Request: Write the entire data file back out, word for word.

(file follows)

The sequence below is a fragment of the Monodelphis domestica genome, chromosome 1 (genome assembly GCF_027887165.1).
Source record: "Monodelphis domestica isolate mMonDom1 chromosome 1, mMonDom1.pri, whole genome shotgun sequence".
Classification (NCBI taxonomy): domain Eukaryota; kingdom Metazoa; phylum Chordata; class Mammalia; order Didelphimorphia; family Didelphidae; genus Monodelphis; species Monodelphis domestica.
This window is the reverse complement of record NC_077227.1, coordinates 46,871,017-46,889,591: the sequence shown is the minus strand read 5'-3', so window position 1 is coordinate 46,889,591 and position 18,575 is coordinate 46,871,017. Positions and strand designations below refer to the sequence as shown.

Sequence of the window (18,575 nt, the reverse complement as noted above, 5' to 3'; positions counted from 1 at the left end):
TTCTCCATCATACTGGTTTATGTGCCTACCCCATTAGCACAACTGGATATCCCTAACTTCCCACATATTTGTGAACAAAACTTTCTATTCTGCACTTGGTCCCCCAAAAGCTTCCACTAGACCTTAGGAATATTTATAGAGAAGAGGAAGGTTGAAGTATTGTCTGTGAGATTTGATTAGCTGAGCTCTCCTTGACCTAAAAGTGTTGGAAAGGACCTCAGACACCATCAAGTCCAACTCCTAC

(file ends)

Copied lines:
The sequence below is a fragment of the Monodelphis domestica genome, chromosome 1 (genome assembly GCF_027887165.1).
Source record: "Monodelphis domestica isolate mMonDom1 chromosome 1, mMonDom1.pri, whole genome shotgun sequence".
Classification (NCBI taxonomy): domain Eukaryota; kingdom Metazoa; phylum Chordata; class Mammalia; order Didelphimorphia; family Didelphidae; genus Monodelphis; species Monodelphis domestica.
This window is the reverse complement of record NC_077227.1, coordinates 46,871,017-46,889,591: the sequence shown is the minus strand read 5'-3', so window position 1 is coordinate 46,889,591 and position 18,575 is coordinate 46,871,017. Positions and strand designations below refer to the sequence as shown.

Sequence of the window (18,575 nt, the reverse complement as noted above, 5' to 3'; positions counted from 1 at the left end):
TTCTCCATCATACTGGTTTATGTGCCTACCCCATTAGCACAACTGGATATCCCTAACTTCCCACATATTTGTGAACAAAACTTTCTATTCTGCACTTGGTCCCCCAAAAGCTTCCACTAGACCTTAGGAATATTTATAGAGAAGAGGAAGGTTGAAGTATTGTCTGTGAGATTTGATTAGCTGAGCTCTCCTTGACCTAAAAGTGTTGGAAAGGACCTCAGACACCATCAAGTCCAACTCCTAC